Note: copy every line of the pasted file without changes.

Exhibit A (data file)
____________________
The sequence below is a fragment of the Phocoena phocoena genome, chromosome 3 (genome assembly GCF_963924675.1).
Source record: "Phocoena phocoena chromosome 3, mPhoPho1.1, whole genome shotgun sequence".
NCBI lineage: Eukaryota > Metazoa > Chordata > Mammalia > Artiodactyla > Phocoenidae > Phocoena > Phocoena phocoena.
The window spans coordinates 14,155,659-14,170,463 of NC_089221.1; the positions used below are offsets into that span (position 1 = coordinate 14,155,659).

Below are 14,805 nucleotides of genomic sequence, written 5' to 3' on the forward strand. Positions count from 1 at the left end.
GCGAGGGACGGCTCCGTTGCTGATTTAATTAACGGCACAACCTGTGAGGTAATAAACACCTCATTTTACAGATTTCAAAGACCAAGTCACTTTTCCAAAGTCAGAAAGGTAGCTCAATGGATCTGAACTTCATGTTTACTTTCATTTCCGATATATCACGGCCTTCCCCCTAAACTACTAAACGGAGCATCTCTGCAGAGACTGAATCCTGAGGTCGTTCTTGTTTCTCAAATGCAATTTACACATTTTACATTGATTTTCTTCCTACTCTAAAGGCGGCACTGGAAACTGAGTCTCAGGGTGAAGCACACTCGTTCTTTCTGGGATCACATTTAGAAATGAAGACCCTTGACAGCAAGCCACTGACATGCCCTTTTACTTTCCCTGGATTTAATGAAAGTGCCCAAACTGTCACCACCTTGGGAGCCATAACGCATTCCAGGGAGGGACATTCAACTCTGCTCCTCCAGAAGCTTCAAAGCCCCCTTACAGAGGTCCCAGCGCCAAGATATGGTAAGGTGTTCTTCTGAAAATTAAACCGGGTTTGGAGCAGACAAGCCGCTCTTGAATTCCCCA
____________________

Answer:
The sequence below is a fragment of the Phocoena phocoena genome, chromosome 3 (genome assembly GCF_963924675.1).
Source record: "Phocoena phocoena chromosome 3, mPhoPho1.1, whole genome shotgun sequence".
NCBI lineage: Eukaryota > Metazoa > Chordata > Mammalia > Artiodactyla > Phocoenidae > Phocoena > Phocoena phocoena.
The window spans coordinates 14,155,659-14,170,463 of NC_089221.1; the positions used below are offsets into that span (position 1 = coordinate 14,155,659).

Below are 14,805 nucleotides of genomic sequence, written 5' to 3' on the forward strand. Positions count from 1 at the left end.
GCGAGGGACGGCTCCGTTGCTGATTTAATTAACGGCACAACCTGTGAGGTAATAAACACCTCATTTTACAGATTTCAAAGACCAAGTCACTTTTCCAAAGTCAGAAAGGTAGCTCAATGGATCTGAACTTCATGTTTACTTTCATTTCCGATATATCACGGCCTTCCCCCTAAACTACTAAACGGAGCATCTCTGCAGAGACTGAATCCTGAGGTCGTTCTTGTTTCTCAAATGCAATTTACACATTTTACATTGATTTTCTTCCTACTCTAAAGGCGGCACTGGAAACTGAGTCTCAGGGTGAAGCACACTCGTTCTTTCTGGGATCACATTTAGAAATGAAGACCCTTGACAGCAAGCCACTGACATGCCCTTTTACTTTCCCTGGATTTAATGAAAGTGCCCAAACTGTCACCACCTTGGGAGCCATAACGCATTCCAGGGAGGGACATTCAACTCTGCTCCTCCAGAAGCTTCAAAGCCCCCTTACAGAGGTCCCAGCGCCAAGATATGGTAAGGTGTTCTTCTGAAAATTAAACCGGGTTTGGAGCAGACAAGCCGCTCTTGAATTCCCCA